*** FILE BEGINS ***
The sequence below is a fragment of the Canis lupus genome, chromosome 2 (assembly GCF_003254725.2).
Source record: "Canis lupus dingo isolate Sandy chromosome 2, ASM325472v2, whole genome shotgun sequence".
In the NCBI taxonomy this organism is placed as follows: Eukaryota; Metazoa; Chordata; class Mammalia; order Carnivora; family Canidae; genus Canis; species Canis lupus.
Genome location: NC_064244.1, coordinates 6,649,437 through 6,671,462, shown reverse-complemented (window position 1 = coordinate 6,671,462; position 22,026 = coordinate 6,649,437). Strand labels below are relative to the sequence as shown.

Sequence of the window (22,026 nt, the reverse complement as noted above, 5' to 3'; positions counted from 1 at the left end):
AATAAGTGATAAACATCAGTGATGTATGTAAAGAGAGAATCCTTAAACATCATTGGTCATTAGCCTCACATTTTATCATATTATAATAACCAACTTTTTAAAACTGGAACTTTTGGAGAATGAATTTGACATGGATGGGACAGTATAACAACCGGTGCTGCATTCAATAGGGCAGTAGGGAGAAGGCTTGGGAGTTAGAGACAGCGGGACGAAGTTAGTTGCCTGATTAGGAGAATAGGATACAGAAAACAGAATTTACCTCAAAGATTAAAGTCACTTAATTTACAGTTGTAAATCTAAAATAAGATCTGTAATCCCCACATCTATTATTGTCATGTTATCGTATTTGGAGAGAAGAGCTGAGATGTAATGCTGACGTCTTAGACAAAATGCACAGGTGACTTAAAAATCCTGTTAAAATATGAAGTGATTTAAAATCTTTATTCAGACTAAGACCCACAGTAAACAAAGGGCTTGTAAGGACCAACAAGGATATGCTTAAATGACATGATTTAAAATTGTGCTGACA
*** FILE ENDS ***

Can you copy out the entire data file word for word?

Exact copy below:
The sequence below is a fragment of the Canis lupus genome, chromosome 2 (assembly GCF_003254725.2).
Source record: "Canis lupus dingo isolate Sandy chromosome 2, ASM325472v2, whole genome shotgun sequence".
In the NCBI taxonomy this organism is placed as follows: Eukaryota; Metazoa; Chordata; class Mammalia; order Carnivora; family Canidae; genus Canis; species Canis lupus.
Genome location: NC_064244.1, coordinates 6,649,437 through 6,671,462, shown reverse-complemented (window position 1 = coordinate 6,671,462; position 22,026 = coordinate 6,649,437). Strand labels below are relative to the sequence as shown.

Sequence of the window (22,026 nt, the reverse complement as noted above, 5' to 3'; positions counted from 1 at the left end):
AATAAGTGATAAACATCAGTGATGTATGTAAAGAGAGAATCCTTAAACATCATTGGTCATTAGCCTCACATTTTATCATATTATAATAACCAACTTTTTAAAACTGGAACTTTTGGAGAATGAATTTGACATGGATGGGACAGTATAACAACCGGTGCTGCATTCAATAGGGCAGTAGGGAGAAGGCTTGGGAGTTAGAGACAGCGGGACGAAGTTAGTTGCCTGATTAGGAGAATAGGATACAGAAAACAGAATTTACCTCAAAGATTAAAGTCACTTAATTTACAGTTGTAAATCTAAAATAAGATCTGTAATCCCCACATCTATTATTGTCATGTTATCGTATTTGGAGAGAAGAGCTGAGATGTAATGCTGACGTCTTAGACAAAATGCACAGGTGACTTAAAAATCCTGTTAAAATATGAAGTGATTTAAAATCTTTATTCAGACTAAGACCCACAGTAAACAAAGGGCTTGTAAGGACCAACAAGGATATGCTTAAATGACATGATTTAAAATTGTGCTGACA